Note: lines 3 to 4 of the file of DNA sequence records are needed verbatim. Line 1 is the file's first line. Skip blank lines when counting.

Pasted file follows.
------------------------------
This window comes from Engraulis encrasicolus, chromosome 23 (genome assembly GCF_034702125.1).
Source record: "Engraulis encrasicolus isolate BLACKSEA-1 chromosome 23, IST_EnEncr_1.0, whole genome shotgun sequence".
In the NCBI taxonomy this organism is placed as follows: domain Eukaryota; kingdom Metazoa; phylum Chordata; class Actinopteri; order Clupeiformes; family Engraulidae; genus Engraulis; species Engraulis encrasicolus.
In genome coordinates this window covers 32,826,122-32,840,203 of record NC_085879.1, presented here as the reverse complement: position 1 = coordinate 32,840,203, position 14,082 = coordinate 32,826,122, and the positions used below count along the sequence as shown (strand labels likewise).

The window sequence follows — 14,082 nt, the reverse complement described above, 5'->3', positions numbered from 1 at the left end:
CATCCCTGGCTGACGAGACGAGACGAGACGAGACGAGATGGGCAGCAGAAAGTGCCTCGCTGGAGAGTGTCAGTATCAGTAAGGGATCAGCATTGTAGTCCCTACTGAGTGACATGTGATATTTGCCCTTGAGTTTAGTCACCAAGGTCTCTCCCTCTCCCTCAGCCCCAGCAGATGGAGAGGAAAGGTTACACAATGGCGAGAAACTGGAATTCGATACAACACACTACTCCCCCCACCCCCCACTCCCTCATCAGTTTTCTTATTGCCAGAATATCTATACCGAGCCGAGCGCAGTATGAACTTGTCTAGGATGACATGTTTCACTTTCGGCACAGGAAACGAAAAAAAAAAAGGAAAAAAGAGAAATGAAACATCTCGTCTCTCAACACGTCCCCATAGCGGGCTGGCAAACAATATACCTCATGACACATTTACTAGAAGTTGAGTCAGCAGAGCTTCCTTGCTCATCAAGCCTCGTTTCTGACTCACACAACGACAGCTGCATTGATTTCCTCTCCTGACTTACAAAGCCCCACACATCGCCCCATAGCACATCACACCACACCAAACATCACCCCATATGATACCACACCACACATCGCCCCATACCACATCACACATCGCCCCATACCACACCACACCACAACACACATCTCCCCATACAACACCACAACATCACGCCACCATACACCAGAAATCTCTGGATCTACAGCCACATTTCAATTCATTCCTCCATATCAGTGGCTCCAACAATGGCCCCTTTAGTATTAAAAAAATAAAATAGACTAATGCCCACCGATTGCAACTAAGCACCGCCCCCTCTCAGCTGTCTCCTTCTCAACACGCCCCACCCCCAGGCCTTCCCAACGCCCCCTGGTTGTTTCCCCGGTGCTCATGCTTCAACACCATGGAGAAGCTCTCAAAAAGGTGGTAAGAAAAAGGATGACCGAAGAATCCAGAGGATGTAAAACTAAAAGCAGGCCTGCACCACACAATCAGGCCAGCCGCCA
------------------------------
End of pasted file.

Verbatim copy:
In the NCBI taxonomy this organism is placed as follows: domain Eukaryota; kingdom Metazoa; phylum Chordata; class Actinopteri; order Clupeiformes; family Engraulidae; genus Engraulis; species Engraulis encrasicolus.
In genome coordinates this window covers 32,826,122-32,840,203 of record NC_085879.1, presented here as the reverse complement: position 1 = coordinate 32,840,203, position 14,082 = coordinate 32,826,122, and the positions used below count along the sequence as shown (strand labels likewise).